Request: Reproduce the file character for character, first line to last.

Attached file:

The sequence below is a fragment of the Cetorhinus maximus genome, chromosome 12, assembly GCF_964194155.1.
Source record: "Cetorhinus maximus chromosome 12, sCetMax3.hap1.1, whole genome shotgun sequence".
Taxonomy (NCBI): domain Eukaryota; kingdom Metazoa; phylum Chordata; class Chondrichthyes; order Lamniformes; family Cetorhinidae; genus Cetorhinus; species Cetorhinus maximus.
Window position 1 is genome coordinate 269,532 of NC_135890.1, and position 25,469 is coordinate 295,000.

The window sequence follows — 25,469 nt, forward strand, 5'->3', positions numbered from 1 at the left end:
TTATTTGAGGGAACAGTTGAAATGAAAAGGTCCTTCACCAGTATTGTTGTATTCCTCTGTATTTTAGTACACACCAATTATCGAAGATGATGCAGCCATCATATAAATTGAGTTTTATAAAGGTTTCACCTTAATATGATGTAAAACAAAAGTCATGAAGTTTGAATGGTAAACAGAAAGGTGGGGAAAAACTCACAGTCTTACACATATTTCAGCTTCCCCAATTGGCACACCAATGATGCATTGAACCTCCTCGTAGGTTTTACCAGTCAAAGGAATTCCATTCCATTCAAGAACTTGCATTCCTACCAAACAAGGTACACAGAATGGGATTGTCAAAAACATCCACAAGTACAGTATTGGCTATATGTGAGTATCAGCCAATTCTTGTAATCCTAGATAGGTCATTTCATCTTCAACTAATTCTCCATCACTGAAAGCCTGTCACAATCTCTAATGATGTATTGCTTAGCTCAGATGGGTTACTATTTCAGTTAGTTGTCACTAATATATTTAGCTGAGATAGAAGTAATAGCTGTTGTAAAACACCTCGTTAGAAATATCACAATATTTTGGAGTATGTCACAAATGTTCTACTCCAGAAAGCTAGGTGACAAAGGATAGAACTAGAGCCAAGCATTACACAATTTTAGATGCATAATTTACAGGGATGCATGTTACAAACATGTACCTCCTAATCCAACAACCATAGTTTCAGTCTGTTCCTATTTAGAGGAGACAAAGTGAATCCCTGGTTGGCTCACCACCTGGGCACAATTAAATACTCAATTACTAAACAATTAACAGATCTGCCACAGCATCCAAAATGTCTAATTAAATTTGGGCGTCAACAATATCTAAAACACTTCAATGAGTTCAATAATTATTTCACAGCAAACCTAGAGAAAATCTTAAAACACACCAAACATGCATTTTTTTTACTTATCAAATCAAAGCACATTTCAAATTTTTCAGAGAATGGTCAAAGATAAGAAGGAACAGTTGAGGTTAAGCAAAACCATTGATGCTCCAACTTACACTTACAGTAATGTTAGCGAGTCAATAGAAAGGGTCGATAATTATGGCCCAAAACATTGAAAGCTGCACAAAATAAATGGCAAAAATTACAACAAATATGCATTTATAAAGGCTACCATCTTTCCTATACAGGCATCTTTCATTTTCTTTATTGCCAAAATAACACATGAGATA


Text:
The sequence below is a fragment of the Cetorhinus maximus genome, chromosome 12, assembly GCF_964194155.1.
Source record: "Cetorhinus maximus chromosome 12, sCetMax3.hap1.1, whole genome shotgun sequence".
Taxonomy (NCBI): domain Eukaryota; kingdom Metazoa; phylum Chordata; class Chondrichthyes; order Lamniformes; family Cetorhinidae; genus Cetorhinus; species Cetorhinus maximus.
Window position 1 is genome coordinate 269,532 of NC_135890.1, and position 25,469 is coordinate 295,000.

The window sequence follows — 25,469 nt, forward strand, 5'->3', positions numbered from 1 at the left end:
TTATTTGAGGGAACAGTTGAAATGAAAAGGTCCTTCACCAGTATTGTTGTATTCCTCTGTATTTTAGTACACACCAATTATCGAAGATGATGCAGCCATCATATAAATTGAGTTTTATAAAGGTTTCACCTTAATATGATGTAAAACAAAAGTCATGAAGTTTGAATGGTAAACAGAAAGGTGGGGAAAAACTCACAGTCTTACACATATTTCAGCTTCCCCAATTGGCACACCAATGATGCATTGAACCTCCTCGTAGGTTTTACCAGTCAAAGGAATTCCATTCCATTCAAGAACTTGCATTCCTACCAAACAAGGTACACAGAATGGGATTGTCAAAAACATCCACAAGTACAGTATTGGCTATATGTGAGTATCAGCCAATTCTTGTAATCCTAGATAGGTCATTTCATCTTCAACTAATTCTCCATCACTGAAAGCCTGTCACAATCTCTAATGATGTATTGCTTAGCTCAGATGGGTTACTATTTCAGTTAGTTGTCACTAATATATTTAGCTGAGATAGAAGTAATAGCTGTTGTAAAACACCTCGTTAGAAATATCACAATATTTTGGAGTATGTCACAAATGTTCTACTCCAGAAAGCTAGGTGACAAAGGATAGAACTAGAGCCAAGCATTACACAATTTTAGATGCATAATTTACAGGGATGCATGTTACAAACATGTACCTCCTAATCCAACAACCATAGTTTCAGTCTGTTCCTATTTAGAGGAGACAAAGTGAATCCCTGGTTGGCTCACCACCTGGGCACAATTAAATACTCAATTACTAAACAATTAACAGATCTGCCACAGCATCCAAAATGTCTAATTAAATTTGGGCGTCAACAATATCTAAAACACTTCAATGAGTTCAATAATTATTTCACAGCAAACCTAGAGAAAATCTTAAAACACACCAAACATGCATTTTTTTTACTTATCAAATCAAAGCACATTTCAAATTTTTCAGAGAATGGTCAAAGATAAGAAGGAACAGTTGAGGTTAAGCAAAACCATTGATGCTCCAACTTACACTTACAGTAATGTTAGCGAGTCAATAGAAAGGGTCGATAATTATGGCCCAAAACATTGAAAGCTGCACAAAATAAATGGCAAAAATTACAACAAATATGCATTTATAAAGGCTACCATCTTTCCTATACAGGCATCTTTCATTTTCTTTATTGCCAAAATAACACATGAGATA